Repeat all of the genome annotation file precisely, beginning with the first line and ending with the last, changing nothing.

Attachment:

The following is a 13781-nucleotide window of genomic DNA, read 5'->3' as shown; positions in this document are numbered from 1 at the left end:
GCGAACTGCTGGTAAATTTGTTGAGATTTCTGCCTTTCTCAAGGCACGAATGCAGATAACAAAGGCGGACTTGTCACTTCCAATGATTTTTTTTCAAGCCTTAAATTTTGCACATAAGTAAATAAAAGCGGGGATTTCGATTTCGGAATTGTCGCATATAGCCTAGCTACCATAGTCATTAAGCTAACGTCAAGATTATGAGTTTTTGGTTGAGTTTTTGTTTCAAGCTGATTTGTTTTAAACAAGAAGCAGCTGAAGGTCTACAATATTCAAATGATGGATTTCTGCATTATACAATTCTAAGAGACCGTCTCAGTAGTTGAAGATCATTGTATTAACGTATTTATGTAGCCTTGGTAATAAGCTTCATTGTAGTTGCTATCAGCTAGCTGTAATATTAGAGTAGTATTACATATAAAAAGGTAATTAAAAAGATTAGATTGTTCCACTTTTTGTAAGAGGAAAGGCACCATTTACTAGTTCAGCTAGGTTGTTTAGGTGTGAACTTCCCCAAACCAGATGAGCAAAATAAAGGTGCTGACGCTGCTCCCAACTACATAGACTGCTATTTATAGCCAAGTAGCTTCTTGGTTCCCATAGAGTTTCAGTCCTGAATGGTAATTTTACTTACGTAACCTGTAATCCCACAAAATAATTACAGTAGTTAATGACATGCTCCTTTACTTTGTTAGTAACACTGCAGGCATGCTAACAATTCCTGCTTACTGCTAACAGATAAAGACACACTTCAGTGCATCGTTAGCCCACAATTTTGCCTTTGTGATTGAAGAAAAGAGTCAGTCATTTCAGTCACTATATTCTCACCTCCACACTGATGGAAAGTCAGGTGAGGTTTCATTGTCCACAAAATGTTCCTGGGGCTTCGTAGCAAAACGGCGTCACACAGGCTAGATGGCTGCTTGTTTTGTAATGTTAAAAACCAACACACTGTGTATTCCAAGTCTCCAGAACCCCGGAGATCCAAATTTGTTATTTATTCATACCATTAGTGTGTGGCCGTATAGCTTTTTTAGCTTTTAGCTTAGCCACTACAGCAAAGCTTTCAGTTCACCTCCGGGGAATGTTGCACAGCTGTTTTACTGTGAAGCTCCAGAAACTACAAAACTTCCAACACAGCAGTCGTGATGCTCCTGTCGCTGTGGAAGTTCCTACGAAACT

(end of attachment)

The following is a 13781-nucleotide window of genomic DNA, read 5'->3' as shown; positions in this document are numbered from 1 at the left end:
GCGAACTGCTGGTAAATTTGTTGAGATTTCTGCCTTTCTCAAGGCACGAATGCAGATAACAAAGGCGGACTTGTCACTTCCAATGATTTTTTTTCAAGCCTTAAATTTTGCACATAAGTAAATAAAAGCGGGGATTTCGATTTCGGAATTGTCGCATATAGCCTAGCTACCATAGTCATTAAGCTAACGTCAAGATTATGAGTTTTTGGTTGAGTTTTTGTTTCAAGCTGATTTGTTTTAAACAAGAAGCAGCTGAAGGTCTACAATATTCAAATGATGGATTTCTGCATTATACAATTCTAAGAGACCGTCTCAGTAGTTGAAGATCATTGTATTAACGTATTTATGTAGCCTTGGTAATAAGCTTCATTGTAGTTGCTATCAGCTAGCTGTAATATTAGAGTAGTATTACATATAAAAAGGTAATTAAAAAGATTAGATTGTTCCACTTTTTGTAAGAGGAAAGGCACCATTTACTAGTTCAGCTAGGTTGTTTAGGTGTGAACTTCCCCAAACCAGATGAGCAAAATAAAGGTGCTGACGCTGCTCCCAACTACATAGACTGCTATTTATAGCCAAGTAGCTTCTTGGTTCCCATAGAGTTTCAGTCCTGAATGGTAATTTTACTTACGTAACCTGTAATCCCACAAAATAATTACAGTAGTTAATGACATGCTCCTTTACTTTGTTAGTAACACTGCAGGCATGCTAACAATTCCTGCTTACTGCTAACAGATAAAGACACACTTCAGTGCATCGTTAGCCCACAATTTTGCCTTTGTGATTGAAGAAAAGAGTCAGTCATTTCAGTCACTATATTCTCACCTCCACACTGATGGAAAGTCAGGTGAGGTTTCATTGTCCACAAAATGTTCCTGGGGCTTCGTAGCAAAACGGCGTCACACAGGCTAGATGGCTGCTTGTTTTGTAATGTTAAAAACCAACACACTGTGTATTCCAAGTCTCCAGAACCCCGGAGATCCAAATTTGTTATTTATTCATACCATTAGTGTGTGGCCGTATAGCTTTTTTAGCTTTTAGCTTAGCCACTACAGCAAAGCTTTCAGTTCACCTCCGGGGAATGTTGCACAGCTGTTTTACTGTGAAGCTCCAGAAACTACAAAACTTCCAACACAGCAGTCGTGATGCTCCTGTCGCTGTGGAAGTTCCTACGAAACT